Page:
Never Throw Away Wood Ash if You Have a Garden - A Must Watch Video


Each cord of firewood that you burn leaves you with 20 pounds of ashes or more, depending on your fuel source, heating appliance, and wood-burning skill. Wood ash is primarily composed of calcium, potassium, phosphorus, and magnesium, but also contains trace amounts of iron, sodium and zinc.



Because it’s created through the combustion of plant materials, it holds many of the elements needed to support new growth and has long been used by gardeners and farmers as a natural soil amendment. Here are top 5 uses of wood ash in your yard.

1.Neutralize Acidic Soil.
Unless you are growing acid-loving plants like blueberries, peppers, and azaleas, you will want to maintain a soil pH of between 6 to 7.5 in your garden beds. This range is considered ideal because nutrients in fertilizers will be readily dissolved in water and better absorbed by the plant’s roots.
Acidic soil (a pH below 6) means plants won’t receive enough nitrogen, phosphorus, or potassium. Wood ash contains up to 70% calcium carbonate and can be used as a substitute for lime. As a general rule, never exceed 25 pounds of wood ash per 1,000 square feet of soil and always re-test your soil after applying wood ash.

2.Add it to Your Compost Pile.
Wood ash added to your compost will help boost the heap’s potassium levels, a key nutrient for flowering and fruiting. But including wood ash in the compost should be done in moderation – at a rate of every six inches of compost pile – because wood ash is alkaline. Too much of the stuff will raise the pH value of your compost pile.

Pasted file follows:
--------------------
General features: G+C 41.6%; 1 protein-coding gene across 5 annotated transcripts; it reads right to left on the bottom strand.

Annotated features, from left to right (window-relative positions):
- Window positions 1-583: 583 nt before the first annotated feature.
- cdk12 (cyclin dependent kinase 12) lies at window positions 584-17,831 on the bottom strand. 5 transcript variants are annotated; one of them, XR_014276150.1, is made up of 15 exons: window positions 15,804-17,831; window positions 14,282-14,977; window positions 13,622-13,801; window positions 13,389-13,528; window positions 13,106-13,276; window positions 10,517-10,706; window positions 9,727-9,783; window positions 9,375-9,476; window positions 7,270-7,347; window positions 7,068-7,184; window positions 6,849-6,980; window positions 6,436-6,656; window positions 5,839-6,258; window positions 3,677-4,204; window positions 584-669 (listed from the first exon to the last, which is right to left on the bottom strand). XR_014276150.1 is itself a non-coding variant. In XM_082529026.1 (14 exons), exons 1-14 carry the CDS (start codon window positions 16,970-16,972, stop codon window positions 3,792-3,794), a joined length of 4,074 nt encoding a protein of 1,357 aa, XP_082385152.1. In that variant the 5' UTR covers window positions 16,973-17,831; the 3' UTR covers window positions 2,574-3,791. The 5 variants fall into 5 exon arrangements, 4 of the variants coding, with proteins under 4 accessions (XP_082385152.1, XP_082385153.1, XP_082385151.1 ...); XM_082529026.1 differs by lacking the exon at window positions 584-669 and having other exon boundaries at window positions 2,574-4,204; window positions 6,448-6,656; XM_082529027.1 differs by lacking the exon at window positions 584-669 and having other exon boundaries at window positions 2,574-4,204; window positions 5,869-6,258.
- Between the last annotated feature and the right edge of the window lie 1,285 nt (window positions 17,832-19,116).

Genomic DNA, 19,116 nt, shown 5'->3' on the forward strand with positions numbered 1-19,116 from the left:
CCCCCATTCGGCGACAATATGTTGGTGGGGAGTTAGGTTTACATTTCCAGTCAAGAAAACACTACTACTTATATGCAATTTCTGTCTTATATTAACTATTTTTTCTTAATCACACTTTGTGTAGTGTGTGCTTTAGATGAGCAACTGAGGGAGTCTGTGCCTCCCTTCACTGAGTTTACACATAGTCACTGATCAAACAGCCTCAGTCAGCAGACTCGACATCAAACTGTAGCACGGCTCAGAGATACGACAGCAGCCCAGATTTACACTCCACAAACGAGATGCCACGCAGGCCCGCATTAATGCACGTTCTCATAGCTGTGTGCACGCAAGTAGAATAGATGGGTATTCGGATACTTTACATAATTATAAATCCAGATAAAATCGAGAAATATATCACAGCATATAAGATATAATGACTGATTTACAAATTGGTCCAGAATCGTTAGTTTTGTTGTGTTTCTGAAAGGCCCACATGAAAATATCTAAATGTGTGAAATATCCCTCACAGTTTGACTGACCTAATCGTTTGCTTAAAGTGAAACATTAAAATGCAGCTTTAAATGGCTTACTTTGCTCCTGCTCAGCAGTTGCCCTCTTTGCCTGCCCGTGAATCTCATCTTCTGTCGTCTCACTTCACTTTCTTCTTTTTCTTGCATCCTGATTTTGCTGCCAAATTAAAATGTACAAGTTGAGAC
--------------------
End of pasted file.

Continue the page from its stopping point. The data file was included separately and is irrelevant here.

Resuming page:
3.Make Ash Tea.
Just as compost tea is an awesome organic, all-purpose fertilizer, ash tea can likewise be brewed to prevent or correct potassium deficiencies. Brown spots, curling leaf tips, yellowing between leaf veins, slower plant growth and reduced crop yield are some of the telltale signs your plants are not receiving enough potassium.
To make tea from wood ash, place five pounds of ash in a cloth bag (like an old pillowcase) and tie it closed. Place the ash bag in a 50-gallon garbage bin filled with water and allow it to steep for several days. Once the ash tea has brewed, pour about a cup’s worth around your plants weekly.

4.Fertilize Your Lawn
A light dusting of wood ash on the lawn can help promote greener pastures. After applying ashes to your yard, water it well to prevent the beneficial nutrients from blowing away.

5.Melt Ice & Snow
One safe and natural alternative to create traction, de-ice, and melt snow is wood ashes. Because wood ash contains potash – or potassium carbonate – a type of salt that is much eco-friendlier than chloride-based salts, it can help break up ice and melt snow when scattered on driveways and walkways. Unlike rock salt, it won’t corrode surfaces like concrete and metal, harm the paws of your four-legged friends, or damage your plants come spring.





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